Finding a balance between performance and energy efficiency is crucial, especially in a context where computing usage is constantly increasing.

In your research group, what are your main lines or areas of work?

I work in the Zaragoza Computer Architecture group (GAZ), where we do research to improve computing systems at the hardware level. Our goal is to propose solutions that optimise performance and reduce energy consumption. Currently, my work focuses on heterogeneous systems, which are computing systems with several types of processors, such as CPUs, GPUs and FPGAs. We seek to use the most suitable device for each application, considering both processing speed and power consumption.

It is crucial to find a balance between performance and energy efficiency, especially in a context where the use of computing is constantly increasing, which increases energy consumption and, consequently, CO2 emissions. As a society, it is important to reduce this energy consumption and to be aware of the environmental impact of our computing activities, always seeking to minimise it.

A project you would like to highlight

I think the first research work we do always marks us, and for me that was my doctoral thesis. I was lucky enough to do it at the Autonomous University of Barcelona under the direction of Professor Núria Barniol, in collaboration with the National Microelectronics Centre. The project focused on the design and fabrication of micronanoelectromechanical systems, specifically on the creation of mass sensors to measure very small weights.

I was involved in all stages of the project, from conceptualisation to manufacturing. This research was done in a European project that gave me the opportunity to collaborate with researchers from various universities in Denmark, Sweden, France, and even with companies. It was a job that opened all the doors there are in research. I learned that this profession is not limited to the local level, that you cannot do it alone and that when you have new proposals, everyone wants to collaborate. Also, when you have new challenges, sometimes things do not work out, but the process is still important.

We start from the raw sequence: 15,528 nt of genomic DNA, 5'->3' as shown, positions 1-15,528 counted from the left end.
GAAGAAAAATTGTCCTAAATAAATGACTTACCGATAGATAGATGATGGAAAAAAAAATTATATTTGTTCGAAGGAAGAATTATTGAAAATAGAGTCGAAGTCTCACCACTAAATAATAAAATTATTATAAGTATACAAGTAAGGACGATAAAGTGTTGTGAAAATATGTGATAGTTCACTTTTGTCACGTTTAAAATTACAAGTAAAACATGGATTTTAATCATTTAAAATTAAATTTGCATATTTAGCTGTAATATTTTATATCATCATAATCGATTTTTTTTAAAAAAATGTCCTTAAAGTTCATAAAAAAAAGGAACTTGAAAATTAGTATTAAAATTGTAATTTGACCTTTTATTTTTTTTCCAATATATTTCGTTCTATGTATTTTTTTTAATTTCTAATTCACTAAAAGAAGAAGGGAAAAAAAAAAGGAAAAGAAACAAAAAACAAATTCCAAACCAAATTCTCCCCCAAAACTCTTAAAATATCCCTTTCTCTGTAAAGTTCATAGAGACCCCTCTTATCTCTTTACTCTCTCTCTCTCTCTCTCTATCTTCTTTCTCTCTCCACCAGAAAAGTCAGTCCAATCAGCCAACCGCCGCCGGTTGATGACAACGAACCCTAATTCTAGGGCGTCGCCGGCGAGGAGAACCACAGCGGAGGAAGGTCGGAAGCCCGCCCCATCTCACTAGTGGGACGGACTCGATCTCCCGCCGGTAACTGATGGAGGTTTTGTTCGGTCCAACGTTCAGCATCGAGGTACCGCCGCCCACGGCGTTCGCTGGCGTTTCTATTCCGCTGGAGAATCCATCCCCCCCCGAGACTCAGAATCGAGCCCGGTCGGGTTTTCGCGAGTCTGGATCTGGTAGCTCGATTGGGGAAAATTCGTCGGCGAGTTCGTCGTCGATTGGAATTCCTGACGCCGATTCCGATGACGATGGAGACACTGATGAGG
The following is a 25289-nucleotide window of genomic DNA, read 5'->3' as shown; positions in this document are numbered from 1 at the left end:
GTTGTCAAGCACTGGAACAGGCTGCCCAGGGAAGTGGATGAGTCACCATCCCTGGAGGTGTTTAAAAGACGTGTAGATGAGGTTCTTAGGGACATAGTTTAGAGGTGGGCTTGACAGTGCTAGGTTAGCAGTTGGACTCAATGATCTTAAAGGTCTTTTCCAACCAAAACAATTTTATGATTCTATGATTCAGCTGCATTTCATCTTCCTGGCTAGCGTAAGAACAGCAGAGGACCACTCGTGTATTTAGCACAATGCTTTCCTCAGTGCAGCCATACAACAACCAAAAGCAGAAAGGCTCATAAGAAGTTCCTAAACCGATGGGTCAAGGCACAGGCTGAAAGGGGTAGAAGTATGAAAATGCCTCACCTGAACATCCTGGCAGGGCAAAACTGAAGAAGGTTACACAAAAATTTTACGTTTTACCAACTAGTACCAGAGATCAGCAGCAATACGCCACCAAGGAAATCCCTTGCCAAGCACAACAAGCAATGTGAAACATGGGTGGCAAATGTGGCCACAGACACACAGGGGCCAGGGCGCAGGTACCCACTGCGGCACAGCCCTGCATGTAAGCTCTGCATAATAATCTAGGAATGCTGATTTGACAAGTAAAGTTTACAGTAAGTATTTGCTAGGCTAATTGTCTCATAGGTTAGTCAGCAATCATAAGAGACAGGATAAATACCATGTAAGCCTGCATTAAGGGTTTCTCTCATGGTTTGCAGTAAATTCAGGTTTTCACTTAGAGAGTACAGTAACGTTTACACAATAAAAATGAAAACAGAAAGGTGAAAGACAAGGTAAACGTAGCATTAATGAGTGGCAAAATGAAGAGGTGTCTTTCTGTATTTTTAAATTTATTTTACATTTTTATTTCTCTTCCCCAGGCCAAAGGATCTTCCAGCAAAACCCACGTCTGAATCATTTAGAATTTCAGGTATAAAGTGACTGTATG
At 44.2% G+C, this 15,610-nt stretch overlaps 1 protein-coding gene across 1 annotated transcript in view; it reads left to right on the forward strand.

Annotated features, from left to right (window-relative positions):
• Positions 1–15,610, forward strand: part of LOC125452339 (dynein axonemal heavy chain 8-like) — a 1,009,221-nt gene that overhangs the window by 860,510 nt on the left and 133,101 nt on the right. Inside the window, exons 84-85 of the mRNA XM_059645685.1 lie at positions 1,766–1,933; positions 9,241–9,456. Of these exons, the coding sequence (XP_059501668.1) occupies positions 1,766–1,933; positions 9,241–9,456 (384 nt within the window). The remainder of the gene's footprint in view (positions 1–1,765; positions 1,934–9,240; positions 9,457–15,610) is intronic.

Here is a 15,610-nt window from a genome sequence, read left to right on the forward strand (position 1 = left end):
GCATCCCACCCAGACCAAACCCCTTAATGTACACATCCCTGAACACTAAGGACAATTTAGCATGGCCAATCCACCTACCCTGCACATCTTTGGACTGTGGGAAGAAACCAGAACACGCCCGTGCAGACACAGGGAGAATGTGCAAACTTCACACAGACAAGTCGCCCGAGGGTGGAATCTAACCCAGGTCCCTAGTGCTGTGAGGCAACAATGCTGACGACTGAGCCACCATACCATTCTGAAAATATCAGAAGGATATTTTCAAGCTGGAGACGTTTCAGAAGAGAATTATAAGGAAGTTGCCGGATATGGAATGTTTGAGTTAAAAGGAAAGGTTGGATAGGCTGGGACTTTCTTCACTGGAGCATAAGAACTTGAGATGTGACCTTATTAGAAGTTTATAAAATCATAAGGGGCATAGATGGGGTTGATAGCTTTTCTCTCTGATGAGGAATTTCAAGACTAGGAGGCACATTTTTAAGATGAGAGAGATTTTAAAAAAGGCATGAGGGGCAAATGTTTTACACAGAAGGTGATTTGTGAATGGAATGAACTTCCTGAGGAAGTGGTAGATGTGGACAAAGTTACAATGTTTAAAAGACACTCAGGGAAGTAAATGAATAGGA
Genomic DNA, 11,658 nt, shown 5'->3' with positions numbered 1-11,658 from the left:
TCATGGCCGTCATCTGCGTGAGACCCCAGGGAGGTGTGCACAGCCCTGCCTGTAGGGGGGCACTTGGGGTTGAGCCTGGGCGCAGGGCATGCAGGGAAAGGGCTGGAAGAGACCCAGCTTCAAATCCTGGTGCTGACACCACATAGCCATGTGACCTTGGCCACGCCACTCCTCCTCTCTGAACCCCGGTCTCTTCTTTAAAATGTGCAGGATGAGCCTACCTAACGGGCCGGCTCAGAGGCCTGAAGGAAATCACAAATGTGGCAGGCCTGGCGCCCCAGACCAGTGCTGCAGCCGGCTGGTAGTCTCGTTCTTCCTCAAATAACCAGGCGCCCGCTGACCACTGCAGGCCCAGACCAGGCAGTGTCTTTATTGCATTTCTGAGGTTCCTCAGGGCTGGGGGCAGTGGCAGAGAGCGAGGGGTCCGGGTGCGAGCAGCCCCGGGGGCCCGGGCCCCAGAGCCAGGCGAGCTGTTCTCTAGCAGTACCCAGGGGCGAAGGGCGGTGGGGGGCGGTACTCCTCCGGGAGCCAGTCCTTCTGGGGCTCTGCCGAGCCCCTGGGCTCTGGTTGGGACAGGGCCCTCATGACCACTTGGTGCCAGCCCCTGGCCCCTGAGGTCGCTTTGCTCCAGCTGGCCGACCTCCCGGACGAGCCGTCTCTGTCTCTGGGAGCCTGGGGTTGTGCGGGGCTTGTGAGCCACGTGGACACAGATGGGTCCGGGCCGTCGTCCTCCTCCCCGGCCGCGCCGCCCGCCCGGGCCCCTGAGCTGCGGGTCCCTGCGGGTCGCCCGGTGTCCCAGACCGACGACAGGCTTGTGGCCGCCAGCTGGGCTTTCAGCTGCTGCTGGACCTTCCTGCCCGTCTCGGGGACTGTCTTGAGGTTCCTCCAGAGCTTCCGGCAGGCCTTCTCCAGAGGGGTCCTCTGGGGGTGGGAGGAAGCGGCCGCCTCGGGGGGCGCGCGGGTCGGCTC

What do you enjoy most about your profession and what do you enjoy least?

What I enjoy most is being able to learn about other people's work, to advance knowledge, to design experiments to obtain results and to discuss with other people who are also involved in research.

Least of all, the bureaucracy associated with working in public administration. Although I understand the need to justify and control processes, I sometimes feel that we spend too much time on management activities.

What message would you send to young women considering research in engineering and science?

It is a unique opportunity. It is a profession where you work with diverse people at different levels, always learning and generating new initiatives. You can change the focus of your career to very different things. It's dynamic, full of opportunities and, above all, a lot of fun.


What he studied: Bachelor's degree in Physical Science

A dream to fulfil: To learn to ski

What do you do in your spare time: I like to go hiking, snowshoeing, dancing and reading.

A book: Lean In: Women, Work and the Will to Lead

A film: Agora

Favourite singer: Joaquín Sabina

A trip: Nepal

How would you define yourself: A person who, once they set resolutions, looks for strategies to achieve them, who cares about the people around them, to be with them and try to be well at all levels.